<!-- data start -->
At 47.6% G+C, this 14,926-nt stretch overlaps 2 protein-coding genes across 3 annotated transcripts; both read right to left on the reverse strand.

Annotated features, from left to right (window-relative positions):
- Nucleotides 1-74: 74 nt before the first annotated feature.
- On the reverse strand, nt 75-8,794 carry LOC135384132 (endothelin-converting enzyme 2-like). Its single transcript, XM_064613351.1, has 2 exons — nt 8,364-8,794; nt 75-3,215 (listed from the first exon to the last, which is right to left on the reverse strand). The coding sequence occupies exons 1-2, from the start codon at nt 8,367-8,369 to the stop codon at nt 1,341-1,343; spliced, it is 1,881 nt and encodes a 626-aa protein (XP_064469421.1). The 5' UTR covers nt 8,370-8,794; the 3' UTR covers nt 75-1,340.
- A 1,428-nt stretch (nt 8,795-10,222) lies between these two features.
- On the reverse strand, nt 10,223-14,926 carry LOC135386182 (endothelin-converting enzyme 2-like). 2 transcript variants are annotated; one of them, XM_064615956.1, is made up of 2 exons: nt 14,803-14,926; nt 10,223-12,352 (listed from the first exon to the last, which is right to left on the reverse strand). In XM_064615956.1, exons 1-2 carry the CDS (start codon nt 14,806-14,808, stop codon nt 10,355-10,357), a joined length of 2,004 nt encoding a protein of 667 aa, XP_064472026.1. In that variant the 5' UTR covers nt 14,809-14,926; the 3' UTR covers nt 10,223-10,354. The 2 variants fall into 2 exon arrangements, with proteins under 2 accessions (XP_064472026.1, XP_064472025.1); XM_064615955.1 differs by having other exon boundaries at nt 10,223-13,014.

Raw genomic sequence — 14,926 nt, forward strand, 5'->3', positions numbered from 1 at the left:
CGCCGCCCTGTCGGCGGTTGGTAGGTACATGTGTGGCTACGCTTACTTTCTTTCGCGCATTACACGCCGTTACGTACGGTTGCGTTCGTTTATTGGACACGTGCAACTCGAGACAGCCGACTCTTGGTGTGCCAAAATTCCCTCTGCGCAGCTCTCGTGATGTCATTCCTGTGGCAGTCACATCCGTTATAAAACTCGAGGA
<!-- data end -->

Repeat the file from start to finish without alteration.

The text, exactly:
At 47.6% G+C, this 14,926-nt stretch overlaps 2 protein-coding genes across 3 annotated transcripts; both read right to left on the reverse strand.

Annotated features, from left to right (window-relative positions):
- Nucleotides 1-74: 74 nt before the first annotated feature.
- On the reverse strand, nt 75-8,794 carry LOC135384132 (endothelin-converting enzyme 2-like). Its single transcript, XM_064613351.1, has 2 exons — nt 8,364-8,794; nt 75-3,215 (listed from the first exon to the last, which is right to left on the reverse strand). The coding sequence occupies exons 1-2, from the start codon at nt 8,367-8,369 to the stop codon at nt 1,341-1,343; spliced, it is 1,881 nt and encodes a 626-aa protein (XP_064469421.1). The 5' UTR covers nt 8,370-8,794; the 3' UTR covers nt 75-1,340.
- A 1,428-nt stretch (nt 8,795-10,222) lies between these two features.
- On the reverse strand, nt 10,223-14,926 carry LOC135386182 (endothelin-converting enzyme 2-like). 2 transcript variants are annotated; one of them, XM_064615956.1, is made up of 2 exons: nt 14,803-14,926; nt 10,223-12,352 (listed from the first exon to the last, which is right to left on the reverse strand). In XM_064615956.1, exons 1-2 carry the CDS (start codon nt 14,806-14,808, stop codon nt 10,355-10,357), a joined length of 2,004 nt encoding a protein of 667 aa, XP_064472026.1. In that variant the 5' UTR covers nt 14,809-14,926; the 3' UTR covers nt 10,223-10,354. The 2 variants fall into 2 exon arrangements, with proteins under 2 accessions (XP_064472026.1, XP_064472025.1); XM_064615955.1 differs by having other exon boundaries at nt 10,223-13,014.

Raw genomic sequence — 14,926 nt, forward strand, 5'->3', positions numbered from 1 at the left:
CGCCGCCCTGTCGGCGGTTGGTAGGTACATGTGTGGCTACGCTTACTTTCTTTCGCGCATTACACGCCGTTACGTACGGTTGCGTTCGTTTATTGGACACGTGCAACTCGAGACAGCCGACTCTTGGTGTGCCAAAATTCCCTCTGCGCAGCTCTCGTGATGTCATTCCTGTGGCAGTCACATCCGTTATAAAACTCGAGGA